6
votes
1answer
254 views

Finding limit-nondecreasing sets for certain functions

This is a question that arose a while ago in work with Damir Dzhafarov on some pieces of reverse mathematics. As far as I know, it has no deep significance; however, it feels like the sort of thing we ...
11
votes
1answer
296 views

Is ordinal arithmetic more complicated than classical arithmetic?

Consider the first-order language $\mathcal{L}_{\text{OA}}:=(+,\cdot,0,1)$; in this language, we can formulate statements of ordinal arithmetic. Clearly, the theory $T_{\text{OA}}$ of ...
3
votes
1answer
134 views

Theories of arithmetic from recursively inseparable sets

Edit: all sets / theories considered below are supposed to be recursively enumerable, although I'd also be interested in any possible generalizations to non-enumerable theories. In the comments on ...
56
votes
8answers
6k views

Succinctly naming big numbers: ZFC versus Busy-Beaver

Years ago, I wrote an essay called Who Can Name the Bigger Number?, which posed the following challenge: You have fifteen seconds. Using standard math notation, English words, or both, name a single ...
28
votes
5answers
896 views

Does the exact pair phenomenon for partial orders occur in your area of mathematics?

Suppose that I have a partial order P and an increasing sequence $a_0< a_1<a_2<\cdots$ of elements of $P$. A pair of elements (b,c) from P is said to be an exact pair for this sequence, if ...
5
votes
1answer
165 views

Deciding isomorphism between structures which interpret in the pure set

I am interested in the following decision problem: Given descriptions of two relational structures $A,B$ which interpret in the pure set $\mathbb N=(\{0,1,2,\ldots\},=)$, decide whether $A$ and ...
2
votes
2answers
521 views

Can we compute every definable number with knowledge of the halting problem?

Suppose we knew the answer to the halting problem, and the halting problem for this new system with the old halting problem solved. And so on. Would this allow us to compute every definable number?
6
votes
2answers
156 views

a variant of the Kleene tree

The (a?) Kleene tree is a computable (a.k.a. decidable) sub-tree of the full binary tree with no computable path. It is well-known. I need a variant. (For those in the know, I need a c-bar which is ...
5
votes
1answer
124 views

“Partial-computably isomorphic” sets

For $A,B \subseteq \mathbb{N}$, define $A\sim B$ when there exist partial computable functions $f,g\colon \mathbb{N}\rightharpoonup \mathbb{N}$ such that $f$ is defined at least on all of $A$ and $g$ ...
22
votes
8answers
2k views

Between mu- and primitive recursion

It is well known that primitive recursion is not powerful enough to express all functions, Ackermann function being probably the best known example. Now, in the logic courses (that I have had look ...
16
votes
1answer
1k views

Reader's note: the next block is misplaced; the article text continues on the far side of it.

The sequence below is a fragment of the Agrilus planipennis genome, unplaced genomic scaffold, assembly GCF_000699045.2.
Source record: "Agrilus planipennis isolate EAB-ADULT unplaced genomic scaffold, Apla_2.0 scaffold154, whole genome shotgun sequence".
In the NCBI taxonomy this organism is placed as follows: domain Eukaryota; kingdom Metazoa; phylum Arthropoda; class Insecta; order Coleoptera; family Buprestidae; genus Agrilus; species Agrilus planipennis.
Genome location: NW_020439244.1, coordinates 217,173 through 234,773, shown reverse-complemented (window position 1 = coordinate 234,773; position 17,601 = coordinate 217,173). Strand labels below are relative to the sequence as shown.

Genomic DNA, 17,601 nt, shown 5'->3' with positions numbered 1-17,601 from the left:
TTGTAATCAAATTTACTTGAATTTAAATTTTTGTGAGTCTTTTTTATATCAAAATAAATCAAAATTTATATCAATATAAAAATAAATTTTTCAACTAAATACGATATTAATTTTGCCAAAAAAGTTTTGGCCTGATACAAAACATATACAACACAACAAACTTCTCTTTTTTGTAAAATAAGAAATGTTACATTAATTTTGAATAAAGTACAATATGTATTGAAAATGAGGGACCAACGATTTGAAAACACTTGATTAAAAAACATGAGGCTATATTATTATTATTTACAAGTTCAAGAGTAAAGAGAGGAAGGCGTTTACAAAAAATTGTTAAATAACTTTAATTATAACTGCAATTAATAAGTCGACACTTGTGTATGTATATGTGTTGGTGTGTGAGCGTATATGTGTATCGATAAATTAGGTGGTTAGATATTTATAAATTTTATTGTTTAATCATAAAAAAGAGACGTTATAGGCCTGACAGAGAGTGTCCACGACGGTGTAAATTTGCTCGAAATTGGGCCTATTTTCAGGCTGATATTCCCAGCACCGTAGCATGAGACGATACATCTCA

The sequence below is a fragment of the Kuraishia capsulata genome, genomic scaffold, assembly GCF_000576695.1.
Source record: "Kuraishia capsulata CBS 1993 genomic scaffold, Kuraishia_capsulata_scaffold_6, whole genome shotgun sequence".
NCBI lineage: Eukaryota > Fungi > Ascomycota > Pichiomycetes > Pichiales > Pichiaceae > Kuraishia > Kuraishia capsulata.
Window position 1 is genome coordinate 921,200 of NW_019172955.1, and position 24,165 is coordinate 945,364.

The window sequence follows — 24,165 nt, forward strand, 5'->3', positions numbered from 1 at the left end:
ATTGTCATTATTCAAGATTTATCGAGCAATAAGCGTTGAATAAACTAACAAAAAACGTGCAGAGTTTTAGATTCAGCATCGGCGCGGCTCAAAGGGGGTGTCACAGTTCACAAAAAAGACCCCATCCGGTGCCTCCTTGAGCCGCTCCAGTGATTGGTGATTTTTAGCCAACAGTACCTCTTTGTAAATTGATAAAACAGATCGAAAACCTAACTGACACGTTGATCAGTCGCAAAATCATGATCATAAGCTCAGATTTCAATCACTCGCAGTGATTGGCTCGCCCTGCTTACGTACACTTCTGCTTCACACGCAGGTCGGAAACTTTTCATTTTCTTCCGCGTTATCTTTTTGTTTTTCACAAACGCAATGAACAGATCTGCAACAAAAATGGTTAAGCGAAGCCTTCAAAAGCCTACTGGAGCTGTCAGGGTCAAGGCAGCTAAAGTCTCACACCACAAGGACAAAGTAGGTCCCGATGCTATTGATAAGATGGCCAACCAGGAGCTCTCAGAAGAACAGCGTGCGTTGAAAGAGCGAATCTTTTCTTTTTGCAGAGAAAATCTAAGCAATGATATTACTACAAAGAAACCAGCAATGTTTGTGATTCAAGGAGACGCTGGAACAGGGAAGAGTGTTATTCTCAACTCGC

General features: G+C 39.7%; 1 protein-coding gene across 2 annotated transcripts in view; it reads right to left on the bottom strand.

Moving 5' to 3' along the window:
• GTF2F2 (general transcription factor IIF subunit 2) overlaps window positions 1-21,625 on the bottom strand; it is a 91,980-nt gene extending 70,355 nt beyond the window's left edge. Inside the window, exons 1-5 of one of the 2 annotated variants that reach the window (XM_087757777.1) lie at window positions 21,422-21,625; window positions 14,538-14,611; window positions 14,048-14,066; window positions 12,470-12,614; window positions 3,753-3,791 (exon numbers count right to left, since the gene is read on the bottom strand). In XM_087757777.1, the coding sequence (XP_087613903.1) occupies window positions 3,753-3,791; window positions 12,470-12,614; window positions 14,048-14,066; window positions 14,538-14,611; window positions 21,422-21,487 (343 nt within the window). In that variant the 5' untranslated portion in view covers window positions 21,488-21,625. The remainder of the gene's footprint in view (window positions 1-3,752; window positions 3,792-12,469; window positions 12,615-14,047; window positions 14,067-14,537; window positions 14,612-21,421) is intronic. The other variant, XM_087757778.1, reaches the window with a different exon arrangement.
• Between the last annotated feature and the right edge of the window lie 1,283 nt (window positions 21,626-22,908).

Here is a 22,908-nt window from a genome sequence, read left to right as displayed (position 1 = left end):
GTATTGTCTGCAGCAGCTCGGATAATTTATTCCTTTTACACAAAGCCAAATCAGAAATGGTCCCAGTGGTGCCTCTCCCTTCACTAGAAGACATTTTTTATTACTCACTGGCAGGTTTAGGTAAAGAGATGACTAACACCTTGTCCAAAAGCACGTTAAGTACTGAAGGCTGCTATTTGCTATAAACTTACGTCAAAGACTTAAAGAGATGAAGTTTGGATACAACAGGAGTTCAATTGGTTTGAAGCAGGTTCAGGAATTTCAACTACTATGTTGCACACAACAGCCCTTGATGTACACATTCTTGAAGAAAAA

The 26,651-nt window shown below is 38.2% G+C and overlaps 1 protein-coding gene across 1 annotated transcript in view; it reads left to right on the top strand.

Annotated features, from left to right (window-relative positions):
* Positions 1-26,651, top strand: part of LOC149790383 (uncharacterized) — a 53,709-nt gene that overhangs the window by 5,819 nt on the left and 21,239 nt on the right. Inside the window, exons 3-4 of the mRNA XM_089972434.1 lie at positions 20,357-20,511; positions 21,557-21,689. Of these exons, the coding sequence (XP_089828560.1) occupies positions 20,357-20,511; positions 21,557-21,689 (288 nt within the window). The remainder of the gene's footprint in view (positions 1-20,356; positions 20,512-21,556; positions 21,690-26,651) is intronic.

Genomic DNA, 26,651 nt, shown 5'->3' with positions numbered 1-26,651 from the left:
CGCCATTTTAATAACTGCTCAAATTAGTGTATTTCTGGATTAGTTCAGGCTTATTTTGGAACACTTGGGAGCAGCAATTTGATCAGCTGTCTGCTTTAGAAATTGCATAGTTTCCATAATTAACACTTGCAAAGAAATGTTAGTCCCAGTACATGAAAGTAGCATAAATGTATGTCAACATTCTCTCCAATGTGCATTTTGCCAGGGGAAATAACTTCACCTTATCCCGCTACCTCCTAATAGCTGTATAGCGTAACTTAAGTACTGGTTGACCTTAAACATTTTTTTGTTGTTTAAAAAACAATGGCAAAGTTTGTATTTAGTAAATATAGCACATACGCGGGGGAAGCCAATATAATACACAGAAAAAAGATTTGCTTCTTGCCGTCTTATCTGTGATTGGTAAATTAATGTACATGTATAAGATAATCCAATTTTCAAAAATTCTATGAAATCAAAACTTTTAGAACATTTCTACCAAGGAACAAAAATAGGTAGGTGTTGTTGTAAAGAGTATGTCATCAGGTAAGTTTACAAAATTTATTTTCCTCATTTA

What is the relationship between Turing Machines and Gödel's Incompleteness Theorem?

In this article, Scott Aaronson talks about using Turing Machines for proving the Rosser Theorem. What is the relationship between the numbering that Gödel used in his proof of incompleteness and ...
2
votes
2answers
264 views

Time Hierarchy Theorem and P vs NP

One obvious strategy for proving P not equal to NP would be to show that there is some problem in NP which is hard for a time class strictly containing P (the origin of this question is the recent ...
0
votes
0answers
97 views

Distribution of definable integers

Consider the distribution of all formulas of length less then n which define an integer in PA. So for instance f(7,n)=number of formulas of length less then n which output 7. Or the number of steps ...
3
votes
1answer
224 views

Can we use this symbol? [closed]

We consider the ring $\mathbb{C}[e^{\lambda x} \mid \lambda \in \mathbb{C}]$ and the language $L=\{+, \cdot , \frac{d}{dx} , 0, 1\}$. The ring consists of elements of the form $$\sum_{i=0}^N ...
16
votes
1answer
1k views

Is it possible to make an algorithm that could predict the likelihood that a program will halt?

Today I began to read about computability theory. I do not even have an elementary understanding of the topic but it certainly got me thinking. I know there is there is no 'one-for-all' algorithm that ...
0
votes
0answers
147 views

Is the positive existential theory undecidable?

Could you tell if the positive existential theory of $\mathbb{C}[e^{\mu x} \mid \mu \in \mathbb{C}]$ is undecidable in the language $\{+, \cdot , \frac{d}{dx} , 0, 1, e^x\}$ ? How can we prove the ...
6
votes
1answer
140 views

Minimal degrees of structures

For this question, a structure means a first-order structure in a computable language with domain $\omega$; a copy of a structure $\mathcal{A}$ is a structure $\mathcal{B}\cong\mathcal{A}$. Given a ...